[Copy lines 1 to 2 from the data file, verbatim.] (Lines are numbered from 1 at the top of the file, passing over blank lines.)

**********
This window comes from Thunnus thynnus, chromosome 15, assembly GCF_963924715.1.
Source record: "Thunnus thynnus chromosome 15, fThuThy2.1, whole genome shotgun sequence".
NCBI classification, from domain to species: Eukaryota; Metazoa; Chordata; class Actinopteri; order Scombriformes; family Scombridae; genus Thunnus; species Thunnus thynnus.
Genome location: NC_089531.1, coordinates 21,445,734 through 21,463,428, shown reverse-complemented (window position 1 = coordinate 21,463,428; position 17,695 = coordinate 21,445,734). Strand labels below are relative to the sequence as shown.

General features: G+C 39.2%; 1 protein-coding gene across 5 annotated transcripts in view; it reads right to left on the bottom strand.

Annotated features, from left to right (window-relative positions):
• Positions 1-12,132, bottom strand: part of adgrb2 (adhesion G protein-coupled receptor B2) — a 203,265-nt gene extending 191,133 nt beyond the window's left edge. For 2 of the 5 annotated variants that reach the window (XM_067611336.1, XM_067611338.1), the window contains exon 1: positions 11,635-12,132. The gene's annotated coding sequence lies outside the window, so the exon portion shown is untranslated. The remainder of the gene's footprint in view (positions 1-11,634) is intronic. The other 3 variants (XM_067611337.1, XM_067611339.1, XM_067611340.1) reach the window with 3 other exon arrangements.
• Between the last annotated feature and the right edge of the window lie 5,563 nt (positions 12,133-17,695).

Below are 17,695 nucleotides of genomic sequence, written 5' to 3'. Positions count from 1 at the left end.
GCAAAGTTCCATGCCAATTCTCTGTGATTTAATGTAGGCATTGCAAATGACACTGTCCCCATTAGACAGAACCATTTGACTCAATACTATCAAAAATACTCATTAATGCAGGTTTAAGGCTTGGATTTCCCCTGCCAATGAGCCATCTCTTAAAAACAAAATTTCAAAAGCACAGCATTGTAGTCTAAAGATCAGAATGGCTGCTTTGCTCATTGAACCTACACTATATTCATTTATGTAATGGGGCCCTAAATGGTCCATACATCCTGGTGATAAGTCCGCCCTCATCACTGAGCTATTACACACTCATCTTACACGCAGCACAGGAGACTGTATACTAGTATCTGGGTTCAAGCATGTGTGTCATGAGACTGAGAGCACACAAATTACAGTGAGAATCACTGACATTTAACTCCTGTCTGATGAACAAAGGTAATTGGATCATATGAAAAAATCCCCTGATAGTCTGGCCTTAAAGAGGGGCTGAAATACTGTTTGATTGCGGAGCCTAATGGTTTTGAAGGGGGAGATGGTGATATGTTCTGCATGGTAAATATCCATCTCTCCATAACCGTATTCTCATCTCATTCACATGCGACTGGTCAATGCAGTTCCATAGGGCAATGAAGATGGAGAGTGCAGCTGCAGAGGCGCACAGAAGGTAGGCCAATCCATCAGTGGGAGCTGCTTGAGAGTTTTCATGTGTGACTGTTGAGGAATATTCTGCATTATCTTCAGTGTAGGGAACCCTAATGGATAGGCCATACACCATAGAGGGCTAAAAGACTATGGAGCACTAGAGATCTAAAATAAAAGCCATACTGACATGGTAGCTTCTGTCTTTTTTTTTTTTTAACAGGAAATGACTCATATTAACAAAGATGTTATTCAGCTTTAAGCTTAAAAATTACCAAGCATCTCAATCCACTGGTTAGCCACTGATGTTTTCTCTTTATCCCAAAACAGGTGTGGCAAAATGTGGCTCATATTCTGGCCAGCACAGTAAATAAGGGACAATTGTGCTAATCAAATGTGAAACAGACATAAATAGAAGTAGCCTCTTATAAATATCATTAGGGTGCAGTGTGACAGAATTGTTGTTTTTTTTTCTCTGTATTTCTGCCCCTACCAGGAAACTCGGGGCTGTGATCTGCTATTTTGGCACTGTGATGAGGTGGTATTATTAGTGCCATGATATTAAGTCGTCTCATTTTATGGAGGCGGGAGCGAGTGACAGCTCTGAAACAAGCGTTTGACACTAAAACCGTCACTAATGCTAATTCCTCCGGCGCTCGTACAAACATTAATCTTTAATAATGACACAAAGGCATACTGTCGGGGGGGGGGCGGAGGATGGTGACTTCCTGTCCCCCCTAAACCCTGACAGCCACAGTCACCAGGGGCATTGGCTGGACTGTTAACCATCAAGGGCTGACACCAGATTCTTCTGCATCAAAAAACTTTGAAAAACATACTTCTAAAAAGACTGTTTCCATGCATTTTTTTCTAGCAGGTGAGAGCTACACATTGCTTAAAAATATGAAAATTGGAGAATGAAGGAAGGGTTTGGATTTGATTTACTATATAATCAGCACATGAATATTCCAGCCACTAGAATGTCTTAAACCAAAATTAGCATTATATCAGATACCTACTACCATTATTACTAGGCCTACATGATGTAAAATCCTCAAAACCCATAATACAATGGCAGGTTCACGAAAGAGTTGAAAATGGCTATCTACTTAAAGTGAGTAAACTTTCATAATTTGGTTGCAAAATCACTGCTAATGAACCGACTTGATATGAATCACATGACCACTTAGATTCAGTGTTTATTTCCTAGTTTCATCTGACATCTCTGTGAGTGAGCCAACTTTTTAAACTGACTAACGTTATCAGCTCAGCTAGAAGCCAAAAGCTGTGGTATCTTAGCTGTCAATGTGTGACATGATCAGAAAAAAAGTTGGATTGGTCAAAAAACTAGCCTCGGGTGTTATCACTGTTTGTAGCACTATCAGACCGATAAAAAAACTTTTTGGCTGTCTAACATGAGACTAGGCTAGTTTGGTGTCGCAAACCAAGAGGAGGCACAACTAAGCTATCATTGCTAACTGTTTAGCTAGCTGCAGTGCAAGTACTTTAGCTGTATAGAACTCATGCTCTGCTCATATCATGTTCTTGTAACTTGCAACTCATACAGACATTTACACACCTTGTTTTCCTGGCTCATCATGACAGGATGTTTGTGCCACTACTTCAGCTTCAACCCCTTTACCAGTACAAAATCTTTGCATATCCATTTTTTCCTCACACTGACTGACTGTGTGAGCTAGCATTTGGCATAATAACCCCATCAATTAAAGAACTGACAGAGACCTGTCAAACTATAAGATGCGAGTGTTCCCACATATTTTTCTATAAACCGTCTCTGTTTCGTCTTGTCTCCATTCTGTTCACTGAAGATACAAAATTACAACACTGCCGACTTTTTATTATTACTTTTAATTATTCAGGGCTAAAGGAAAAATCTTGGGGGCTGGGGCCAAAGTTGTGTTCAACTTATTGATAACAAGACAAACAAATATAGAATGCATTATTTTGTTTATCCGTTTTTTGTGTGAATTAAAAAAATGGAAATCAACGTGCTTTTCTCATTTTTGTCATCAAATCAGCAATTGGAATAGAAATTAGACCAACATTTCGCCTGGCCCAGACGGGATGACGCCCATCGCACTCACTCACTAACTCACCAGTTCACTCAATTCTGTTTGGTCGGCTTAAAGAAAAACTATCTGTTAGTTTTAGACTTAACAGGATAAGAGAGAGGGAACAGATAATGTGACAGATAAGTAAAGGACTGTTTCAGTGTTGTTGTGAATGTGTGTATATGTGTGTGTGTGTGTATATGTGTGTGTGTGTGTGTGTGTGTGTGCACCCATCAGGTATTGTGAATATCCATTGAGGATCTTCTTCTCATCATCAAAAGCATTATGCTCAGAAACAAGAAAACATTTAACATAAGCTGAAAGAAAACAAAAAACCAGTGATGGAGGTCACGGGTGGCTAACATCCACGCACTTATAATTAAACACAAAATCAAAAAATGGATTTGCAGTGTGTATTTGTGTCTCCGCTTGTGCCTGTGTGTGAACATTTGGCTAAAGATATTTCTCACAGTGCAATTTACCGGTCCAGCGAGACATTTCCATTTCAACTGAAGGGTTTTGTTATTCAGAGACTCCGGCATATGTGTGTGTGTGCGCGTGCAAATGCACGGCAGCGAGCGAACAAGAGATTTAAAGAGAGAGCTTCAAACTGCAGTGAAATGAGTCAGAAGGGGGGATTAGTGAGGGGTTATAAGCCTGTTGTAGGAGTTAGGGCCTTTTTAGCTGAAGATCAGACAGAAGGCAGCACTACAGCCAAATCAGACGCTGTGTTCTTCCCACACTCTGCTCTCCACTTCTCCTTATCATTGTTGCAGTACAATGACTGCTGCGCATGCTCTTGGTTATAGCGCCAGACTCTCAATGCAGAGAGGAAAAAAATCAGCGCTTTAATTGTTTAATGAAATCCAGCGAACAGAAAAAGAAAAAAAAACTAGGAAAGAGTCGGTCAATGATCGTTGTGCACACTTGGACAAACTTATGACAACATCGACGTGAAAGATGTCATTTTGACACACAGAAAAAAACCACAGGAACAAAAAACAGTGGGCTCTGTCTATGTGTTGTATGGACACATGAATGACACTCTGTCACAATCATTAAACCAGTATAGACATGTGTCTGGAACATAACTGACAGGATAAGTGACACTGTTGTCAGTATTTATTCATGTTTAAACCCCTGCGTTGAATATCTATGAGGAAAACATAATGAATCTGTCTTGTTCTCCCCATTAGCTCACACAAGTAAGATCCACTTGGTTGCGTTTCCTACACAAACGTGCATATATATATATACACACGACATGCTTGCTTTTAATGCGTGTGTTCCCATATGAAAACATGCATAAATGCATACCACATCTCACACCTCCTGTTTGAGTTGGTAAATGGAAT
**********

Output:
This window comes from Thunnus thynnus, chromosome 15, assembly GCF_963924715.1.
Source record: "Thunnus thynnus chromosome 15, fThuThy2.1, whole genome shotgun sequence".